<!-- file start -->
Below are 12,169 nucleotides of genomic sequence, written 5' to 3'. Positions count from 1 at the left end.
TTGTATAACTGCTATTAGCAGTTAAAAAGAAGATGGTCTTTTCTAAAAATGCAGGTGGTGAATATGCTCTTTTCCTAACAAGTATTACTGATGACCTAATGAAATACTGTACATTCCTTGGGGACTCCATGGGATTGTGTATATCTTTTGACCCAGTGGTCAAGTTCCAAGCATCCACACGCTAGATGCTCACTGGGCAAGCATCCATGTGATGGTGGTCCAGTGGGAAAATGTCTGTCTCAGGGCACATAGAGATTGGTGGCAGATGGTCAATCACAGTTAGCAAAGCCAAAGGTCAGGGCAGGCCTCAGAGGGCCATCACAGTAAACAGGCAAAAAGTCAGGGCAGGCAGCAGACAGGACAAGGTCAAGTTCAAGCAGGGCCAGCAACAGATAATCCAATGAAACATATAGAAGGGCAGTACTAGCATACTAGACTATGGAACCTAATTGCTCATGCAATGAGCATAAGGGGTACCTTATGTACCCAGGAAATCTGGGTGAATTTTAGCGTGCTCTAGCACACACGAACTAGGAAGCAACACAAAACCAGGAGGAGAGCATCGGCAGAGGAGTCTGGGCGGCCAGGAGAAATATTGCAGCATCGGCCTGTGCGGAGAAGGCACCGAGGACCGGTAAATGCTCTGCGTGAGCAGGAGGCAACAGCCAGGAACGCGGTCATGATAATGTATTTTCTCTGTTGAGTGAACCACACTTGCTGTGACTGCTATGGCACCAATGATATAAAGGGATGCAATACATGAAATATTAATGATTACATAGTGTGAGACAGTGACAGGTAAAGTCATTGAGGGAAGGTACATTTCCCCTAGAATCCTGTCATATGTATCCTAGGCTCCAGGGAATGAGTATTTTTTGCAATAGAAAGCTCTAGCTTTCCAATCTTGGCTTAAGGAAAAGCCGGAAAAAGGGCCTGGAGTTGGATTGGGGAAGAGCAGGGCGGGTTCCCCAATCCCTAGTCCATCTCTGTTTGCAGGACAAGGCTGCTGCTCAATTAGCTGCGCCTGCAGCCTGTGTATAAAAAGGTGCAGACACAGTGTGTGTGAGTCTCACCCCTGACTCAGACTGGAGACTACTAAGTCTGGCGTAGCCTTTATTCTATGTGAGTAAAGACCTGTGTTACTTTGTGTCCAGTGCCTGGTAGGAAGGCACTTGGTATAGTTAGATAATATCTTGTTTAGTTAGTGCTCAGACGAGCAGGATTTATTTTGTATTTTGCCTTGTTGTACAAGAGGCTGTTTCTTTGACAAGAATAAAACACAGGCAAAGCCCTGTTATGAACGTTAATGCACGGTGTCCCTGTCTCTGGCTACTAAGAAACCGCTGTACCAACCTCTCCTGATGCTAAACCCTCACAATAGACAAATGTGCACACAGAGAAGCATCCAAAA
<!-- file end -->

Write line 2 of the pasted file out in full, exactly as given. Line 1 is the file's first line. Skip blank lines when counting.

TTGTATAACTGCTATTAGCAGTTAAAAAGAAGATGGTCTTTTCTAAAAATGCAGGTGGTGAATATGCTCTTTTCCTAACAAGTATTACTGATGACCTAATGAAATACTGTACATTCCTTGGGGACTCCATGGGATTGTGTATATCTTTTGACCCAGTGGTCAAGTTCCAAGCATCCACACGCTAGATGCTCACTGGGCAAGCATCCATGTGATGGTGGTCCAGTGGGAAAATGTCTGTCTCAGGGCACATAGAGATTGGTGGCAGATGGTCAATCACAGTTAGCAAAGCCAAAGGTCAGGGCAGGCCTCAGAGGGCCATCACAGTAAACAGGCAAAAAGTCAGGGCAGGCAGCAGACAGGACAAGGTCAAGTTCAAGCAGGGCCAGCAACAGATAATCCAATGAAACATATAGAAGGGCAGTACTAGCATACTAGACTATGGAACCTAATTGCTCATGCAATGAGCATAAGGGGTACCTTATGTACCCAGGAAATCTGGGTGAATTTTAGCGTGCTCTAGCACACACGAACTAGGAAGCAACACAAAACCAGGAGGAGAGCATCGGCAGAGGAGTCTGGGCGGCCAGGAGAAATATTGCAGCATCGGCCTGTGCGGAGAAGGCACCGAGGACCGGTAAATGCTCTGCGTGAGCAGGAGGCAACAGCCAGGAACGCGGTCATGATAATGTATTTTCTCTGTTGAGTGAACCACACTTGCTGTGACTGCTATGGCACCAATGATATAAAGGGATGCAATACATGAAATATTAATGATTACATAGTGTGAGACAGTGACAGGTAAAGTCATTGAGGGAAGGTACATTTCCCCTAGAATCCTGTCATATGTATCCTAGGCTCCAGGGAATGAGTATTTTTTGCAATAGAAAGCTCTAGCTTTCCAATCTTGGCTTAAGGAAAAGCCGGAAAAAGGGCCTGGAGTTGGATTGGGGAAGAGCAGGGCGGGTTCCCCAATCCCTAGTCCATCTCTGTTTGCAGGACAAGGCTGCTGCTCAATTAGCTGCGCCTGCAGCCTGTGTATAAAAAGGTGCAGACACAGTGTGTGTGAGTCTCACCCCTGACTCAGACTGGAGACTACTAAGTCTGGCGTAGCCTTTATTCTATGTGAGTAAAGACCTGTGTTACTTTGTGTCCAGTGCCTGGTAGGAAGGCACTTGGTATAGTTAGATAATATCTTGTTTAGTTAGTGCTCAGACGAGCAGGATTTATTTTGTATTTTGCCTTGTTGTACAAGAGGCTGTTTCTTTGACAAGAATAAAACACAGGCAAAGCCCTGTTATGAACGTTAATGCACGGTGTCCCTGTCTCTGGCTACTAAGAAACCGCTGTACCAACCTCTCCTGATGCTAAACCCTCACAATAGACAAATGTGCACACAGAGAAGCATCCAAAA